Correspondingly, conceptual and emotional systems (understanding and evaluation) in non-human animals are less differentiated than in humans. When a monkey is scared by an approaching leopard, it does not think about what to say to the rest of the pack. In fact animals vocalize only when they are emotionally motivated. Every piece of conceptual knowledge is inextricably connected to the emotional evaluation of a situation, and to appropriate behavior, satisfying instinctual needs. The emotional and conceptual content is not differentiated, it is one undivided state.
Humans, in contrast, possess a remarkable degree of voluntary control over the voice, which is necessary for spoken language. In addition to the old mostly involuntary control over the vocal tract human have conscious voluntary control originating in the cortex. The evolution of language required this neural rewiring of circuits controlling vocalization. The human voice partly lost its dependence on uncontrollable emotions. Emotions in humans have separated from concepts and from behavior. The gradual differentiation of mental states with a significant degree of voluntary control over each part (emotions, concepts, behavior) gradually evolved along with language and brain rewiring. This differentiation destroyed the primordial unity of the psyche. With the evolution of language the human psyche lost its unity—the inborn connectedness of knowledge, emotions, and behavior.
The unity of psyche is paramount for concentrating the will and for survival. Those of our progenitors who could combine the advantages of differentiated language and knowledge with the unity of psyche and the ability to concentrate the will received survival benefits. The above considerations led to the following hypothesis: while part of the human voice evolved into language, acquired concrete semantics, and lost some of its emotionality, another part of the voice evolved into a less concretely semantic but powerfully emotional ability—toward music—helping to unify the split psyche. Of course these considerations are not “proofs.” This hypothesis has required experimental verifications.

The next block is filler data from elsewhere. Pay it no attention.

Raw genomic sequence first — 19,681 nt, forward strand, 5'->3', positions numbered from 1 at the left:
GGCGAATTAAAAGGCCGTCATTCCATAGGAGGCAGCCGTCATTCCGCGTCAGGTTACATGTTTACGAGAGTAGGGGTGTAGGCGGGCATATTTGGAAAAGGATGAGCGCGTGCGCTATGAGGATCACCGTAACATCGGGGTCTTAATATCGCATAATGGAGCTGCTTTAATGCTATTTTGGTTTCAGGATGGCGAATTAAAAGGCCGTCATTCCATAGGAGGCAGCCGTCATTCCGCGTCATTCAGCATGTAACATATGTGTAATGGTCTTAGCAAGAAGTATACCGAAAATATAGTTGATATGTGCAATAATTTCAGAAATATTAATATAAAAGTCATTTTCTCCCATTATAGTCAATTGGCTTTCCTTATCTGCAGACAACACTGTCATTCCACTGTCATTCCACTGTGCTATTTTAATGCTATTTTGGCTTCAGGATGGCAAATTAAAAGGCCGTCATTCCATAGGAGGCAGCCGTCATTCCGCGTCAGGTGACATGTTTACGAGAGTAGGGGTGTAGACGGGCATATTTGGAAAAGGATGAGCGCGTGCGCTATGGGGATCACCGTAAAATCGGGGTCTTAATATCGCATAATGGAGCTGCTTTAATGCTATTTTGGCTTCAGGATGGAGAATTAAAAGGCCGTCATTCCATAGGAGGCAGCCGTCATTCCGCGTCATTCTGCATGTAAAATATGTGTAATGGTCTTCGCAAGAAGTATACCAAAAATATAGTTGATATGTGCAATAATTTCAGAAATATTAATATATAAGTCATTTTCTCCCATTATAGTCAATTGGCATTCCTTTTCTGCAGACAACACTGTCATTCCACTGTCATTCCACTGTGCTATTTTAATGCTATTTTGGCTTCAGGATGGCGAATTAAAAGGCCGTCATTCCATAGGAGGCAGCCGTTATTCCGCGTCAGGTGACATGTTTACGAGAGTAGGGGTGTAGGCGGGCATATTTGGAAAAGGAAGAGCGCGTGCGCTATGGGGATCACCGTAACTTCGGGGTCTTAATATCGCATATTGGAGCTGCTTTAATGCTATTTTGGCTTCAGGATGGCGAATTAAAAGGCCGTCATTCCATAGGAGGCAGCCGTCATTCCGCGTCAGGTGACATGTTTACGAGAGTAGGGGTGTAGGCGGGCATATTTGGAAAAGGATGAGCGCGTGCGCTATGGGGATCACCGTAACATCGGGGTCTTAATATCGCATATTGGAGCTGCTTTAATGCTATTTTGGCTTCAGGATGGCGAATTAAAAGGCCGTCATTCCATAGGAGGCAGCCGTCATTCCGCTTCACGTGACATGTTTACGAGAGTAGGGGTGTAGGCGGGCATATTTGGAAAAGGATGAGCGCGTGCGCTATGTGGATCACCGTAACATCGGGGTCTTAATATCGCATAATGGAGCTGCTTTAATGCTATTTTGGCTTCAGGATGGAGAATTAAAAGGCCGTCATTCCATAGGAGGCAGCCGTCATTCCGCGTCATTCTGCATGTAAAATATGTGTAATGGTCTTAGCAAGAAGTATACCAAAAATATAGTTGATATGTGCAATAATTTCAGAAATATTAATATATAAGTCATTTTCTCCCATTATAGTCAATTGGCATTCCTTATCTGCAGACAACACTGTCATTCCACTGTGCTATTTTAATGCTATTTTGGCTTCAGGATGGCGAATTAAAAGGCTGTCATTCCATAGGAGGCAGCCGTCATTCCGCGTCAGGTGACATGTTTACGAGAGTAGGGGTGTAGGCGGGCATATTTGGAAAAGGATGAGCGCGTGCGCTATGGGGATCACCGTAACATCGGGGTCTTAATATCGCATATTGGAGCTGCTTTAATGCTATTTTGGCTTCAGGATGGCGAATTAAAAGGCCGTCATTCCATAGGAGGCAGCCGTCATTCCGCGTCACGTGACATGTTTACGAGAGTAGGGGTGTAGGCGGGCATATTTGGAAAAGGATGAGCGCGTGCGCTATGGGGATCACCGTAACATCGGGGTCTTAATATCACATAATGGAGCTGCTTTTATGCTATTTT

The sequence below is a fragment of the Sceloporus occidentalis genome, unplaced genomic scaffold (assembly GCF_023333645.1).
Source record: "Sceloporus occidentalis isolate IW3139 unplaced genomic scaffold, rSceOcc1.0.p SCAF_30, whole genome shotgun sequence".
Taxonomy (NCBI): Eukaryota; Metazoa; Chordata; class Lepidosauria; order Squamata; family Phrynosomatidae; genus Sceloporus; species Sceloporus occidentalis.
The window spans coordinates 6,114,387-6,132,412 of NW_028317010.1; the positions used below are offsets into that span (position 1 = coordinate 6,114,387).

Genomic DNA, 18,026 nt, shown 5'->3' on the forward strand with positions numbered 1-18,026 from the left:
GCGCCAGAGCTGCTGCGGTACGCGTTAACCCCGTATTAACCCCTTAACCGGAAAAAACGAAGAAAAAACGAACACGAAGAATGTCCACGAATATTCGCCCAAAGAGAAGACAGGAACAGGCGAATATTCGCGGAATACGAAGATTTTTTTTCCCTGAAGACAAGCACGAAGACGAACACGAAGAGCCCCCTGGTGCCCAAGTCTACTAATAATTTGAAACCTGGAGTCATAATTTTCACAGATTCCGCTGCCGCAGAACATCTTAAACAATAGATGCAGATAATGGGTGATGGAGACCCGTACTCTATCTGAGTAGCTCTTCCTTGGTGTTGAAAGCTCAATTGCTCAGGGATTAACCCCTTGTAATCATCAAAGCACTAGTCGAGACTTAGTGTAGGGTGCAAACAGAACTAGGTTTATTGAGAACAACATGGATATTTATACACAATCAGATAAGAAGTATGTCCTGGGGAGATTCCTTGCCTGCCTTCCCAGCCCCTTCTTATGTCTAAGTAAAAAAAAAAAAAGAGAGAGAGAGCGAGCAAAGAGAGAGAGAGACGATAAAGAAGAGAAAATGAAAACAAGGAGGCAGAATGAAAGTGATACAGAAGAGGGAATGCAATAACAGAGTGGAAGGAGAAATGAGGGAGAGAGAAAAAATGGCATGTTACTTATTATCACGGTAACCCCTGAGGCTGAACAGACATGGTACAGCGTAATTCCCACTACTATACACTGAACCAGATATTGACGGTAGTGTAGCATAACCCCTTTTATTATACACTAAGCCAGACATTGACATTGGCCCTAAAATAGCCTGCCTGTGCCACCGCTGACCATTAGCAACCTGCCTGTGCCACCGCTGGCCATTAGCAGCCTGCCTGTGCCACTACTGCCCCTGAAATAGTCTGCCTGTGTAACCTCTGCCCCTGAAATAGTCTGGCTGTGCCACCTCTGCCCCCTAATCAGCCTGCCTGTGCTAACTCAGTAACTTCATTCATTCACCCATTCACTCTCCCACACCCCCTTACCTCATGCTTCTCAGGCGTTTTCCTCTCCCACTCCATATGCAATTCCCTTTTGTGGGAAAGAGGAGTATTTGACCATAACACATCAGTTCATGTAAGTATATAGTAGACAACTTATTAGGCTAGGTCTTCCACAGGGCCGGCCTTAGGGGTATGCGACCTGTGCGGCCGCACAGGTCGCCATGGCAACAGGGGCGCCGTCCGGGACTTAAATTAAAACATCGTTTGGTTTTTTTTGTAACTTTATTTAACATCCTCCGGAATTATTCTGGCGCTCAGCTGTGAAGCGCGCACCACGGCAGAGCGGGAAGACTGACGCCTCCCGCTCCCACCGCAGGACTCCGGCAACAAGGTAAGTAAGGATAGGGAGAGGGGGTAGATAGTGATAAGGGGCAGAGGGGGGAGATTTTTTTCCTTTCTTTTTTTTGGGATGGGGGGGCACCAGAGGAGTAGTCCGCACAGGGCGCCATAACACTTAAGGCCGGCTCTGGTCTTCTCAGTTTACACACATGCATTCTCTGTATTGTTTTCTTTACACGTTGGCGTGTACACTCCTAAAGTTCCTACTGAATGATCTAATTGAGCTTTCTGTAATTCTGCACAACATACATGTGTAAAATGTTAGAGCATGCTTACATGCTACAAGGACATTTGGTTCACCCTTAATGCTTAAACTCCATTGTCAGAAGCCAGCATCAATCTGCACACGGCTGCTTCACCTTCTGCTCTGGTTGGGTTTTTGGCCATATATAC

Review of Experimental Results
In one classical CD experiment (Aronson and Carlsmith, 1963) children devalued a toy if they were told that they couldn't play with it. This experiment has been reproduced thousands of times with both children and adults (Cooper, 2007) in various situations, confirming CD theory. The desire “to have” contradicts the inability “to attain”; this CD is resolved by discarding the contradiction. Aesop described this predicament 2500 years ago: the fox unable to attain the grape devalues the contradictory cognition by deciding that “the grape is sour.”
However, when the above experiment was reproduced with music playing in the background the toy was not devalued (Masataka and Perlovsky, 2012). Another experiment reproduced the so-called Mozart effect: student's academic test performance improved after listening to Mozart (although this was later “debunked,” any improvement was proven to be short-lived, Thompson et al., 2001). However, Perlovsky et al. (2013) used the Mozart effect to explore cognitive functions of music, this publication demonstrated (1) that students allocate less time to more difficult and stressful tests (as expected from CD theory), and (2) with music in the background students can tolerate stress, allocate more time to stressful tests, and improve grades.